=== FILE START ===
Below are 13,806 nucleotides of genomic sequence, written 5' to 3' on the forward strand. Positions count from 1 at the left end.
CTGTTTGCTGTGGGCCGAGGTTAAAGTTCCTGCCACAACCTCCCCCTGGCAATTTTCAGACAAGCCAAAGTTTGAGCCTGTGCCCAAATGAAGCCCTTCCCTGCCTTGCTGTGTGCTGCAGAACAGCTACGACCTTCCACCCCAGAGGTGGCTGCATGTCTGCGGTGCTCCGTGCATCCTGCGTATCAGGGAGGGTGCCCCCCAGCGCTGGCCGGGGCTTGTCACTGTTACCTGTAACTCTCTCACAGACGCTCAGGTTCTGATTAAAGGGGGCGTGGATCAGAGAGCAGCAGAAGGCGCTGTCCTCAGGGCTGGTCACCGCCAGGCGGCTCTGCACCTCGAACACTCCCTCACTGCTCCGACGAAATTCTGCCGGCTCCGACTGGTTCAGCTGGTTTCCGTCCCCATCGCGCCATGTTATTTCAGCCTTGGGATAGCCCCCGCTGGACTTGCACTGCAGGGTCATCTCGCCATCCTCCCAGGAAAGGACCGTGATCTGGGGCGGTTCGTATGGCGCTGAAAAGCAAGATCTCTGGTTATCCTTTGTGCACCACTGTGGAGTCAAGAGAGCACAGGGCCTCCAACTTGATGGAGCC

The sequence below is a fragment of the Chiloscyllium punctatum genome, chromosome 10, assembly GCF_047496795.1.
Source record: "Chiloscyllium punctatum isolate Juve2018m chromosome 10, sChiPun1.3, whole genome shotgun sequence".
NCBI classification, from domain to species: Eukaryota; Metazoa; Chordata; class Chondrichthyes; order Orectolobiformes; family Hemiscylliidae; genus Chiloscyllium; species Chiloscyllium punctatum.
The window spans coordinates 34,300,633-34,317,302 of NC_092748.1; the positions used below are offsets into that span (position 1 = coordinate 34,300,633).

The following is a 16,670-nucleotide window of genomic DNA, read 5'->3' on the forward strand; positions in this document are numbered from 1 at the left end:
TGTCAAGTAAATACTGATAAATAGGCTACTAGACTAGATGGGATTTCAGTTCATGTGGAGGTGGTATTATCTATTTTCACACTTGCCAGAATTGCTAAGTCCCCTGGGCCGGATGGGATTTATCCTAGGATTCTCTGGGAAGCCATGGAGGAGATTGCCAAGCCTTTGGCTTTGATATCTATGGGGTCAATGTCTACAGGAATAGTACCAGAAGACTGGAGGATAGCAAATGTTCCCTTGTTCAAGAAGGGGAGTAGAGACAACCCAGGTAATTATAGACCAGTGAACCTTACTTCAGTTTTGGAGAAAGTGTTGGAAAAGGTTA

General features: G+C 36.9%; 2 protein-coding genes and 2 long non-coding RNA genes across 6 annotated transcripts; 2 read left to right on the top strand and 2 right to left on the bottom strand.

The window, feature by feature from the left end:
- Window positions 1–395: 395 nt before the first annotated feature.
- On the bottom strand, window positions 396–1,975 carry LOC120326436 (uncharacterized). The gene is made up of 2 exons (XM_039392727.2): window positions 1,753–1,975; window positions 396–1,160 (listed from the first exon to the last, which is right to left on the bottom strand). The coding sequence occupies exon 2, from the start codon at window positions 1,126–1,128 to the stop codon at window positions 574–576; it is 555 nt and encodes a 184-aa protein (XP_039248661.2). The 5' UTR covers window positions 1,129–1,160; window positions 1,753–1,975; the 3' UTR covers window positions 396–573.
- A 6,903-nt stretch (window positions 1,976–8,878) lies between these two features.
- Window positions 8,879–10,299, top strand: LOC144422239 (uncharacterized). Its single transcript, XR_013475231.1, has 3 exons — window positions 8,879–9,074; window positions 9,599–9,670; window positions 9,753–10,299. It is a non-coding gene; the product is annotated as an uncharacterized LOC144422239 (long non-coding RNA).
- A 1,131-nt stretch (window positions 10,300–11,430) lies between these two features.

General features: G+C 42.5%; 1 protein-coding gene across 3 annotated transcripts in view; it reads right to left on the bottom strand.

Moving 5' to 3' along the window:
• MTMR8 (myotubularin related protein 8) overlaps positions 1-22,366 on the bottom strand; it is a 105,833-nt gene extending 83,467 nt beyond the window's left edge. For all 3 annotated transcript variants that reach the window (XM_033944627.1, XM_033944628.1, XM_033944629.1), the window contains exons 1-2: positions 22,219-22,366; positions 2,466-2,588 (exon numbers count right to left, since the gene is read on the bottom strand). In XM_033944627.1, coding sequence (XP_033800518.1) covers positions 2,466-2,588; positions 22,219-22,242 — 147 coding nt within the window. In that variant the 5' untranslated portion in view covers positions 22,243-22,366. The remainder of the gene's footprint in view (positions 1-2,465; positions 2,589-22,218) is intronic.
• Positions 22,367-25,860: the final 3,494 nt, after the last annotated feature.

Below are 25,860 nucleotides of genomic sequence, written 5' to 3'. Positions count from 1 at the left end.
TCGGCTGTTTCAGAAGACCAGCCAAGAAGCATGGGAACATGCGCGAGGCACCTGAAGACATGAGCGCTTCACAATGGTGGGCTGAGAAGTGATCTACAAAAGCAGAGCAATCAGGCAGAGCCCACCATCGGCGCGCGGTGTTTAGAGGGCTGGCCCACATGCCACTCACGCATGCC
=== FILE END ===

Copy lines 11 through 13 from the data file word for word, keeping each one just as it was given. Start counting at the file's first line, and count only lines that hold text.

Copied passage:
- Window positions 1–395: 395 nt before the first annotated feature.
- On the bottom strand, window positions 396–1,975 carry LOC120326436 (uncharacterized). The gene is made up of 2 exons (XM_039392727.2): window positions 1,753–1,975; window positions 396–1,160 (listed from the first exon to the last, which is right to left on the bottom strand). The coding sequence occupies exon 2, from the start codon at window positions 1,126–1,128 to the stop codon at window positions 574–576; it is 555 nt and encodes a 184-aa protein (XP_039248661.2). The 5' UTR covers window positions 1,129–1,160; window positions 1,753–1,975; the 3' UTR covers window positions 396–573.
- A 6,903-nt stretch (window positions 1,976–8,878) lies between these two features.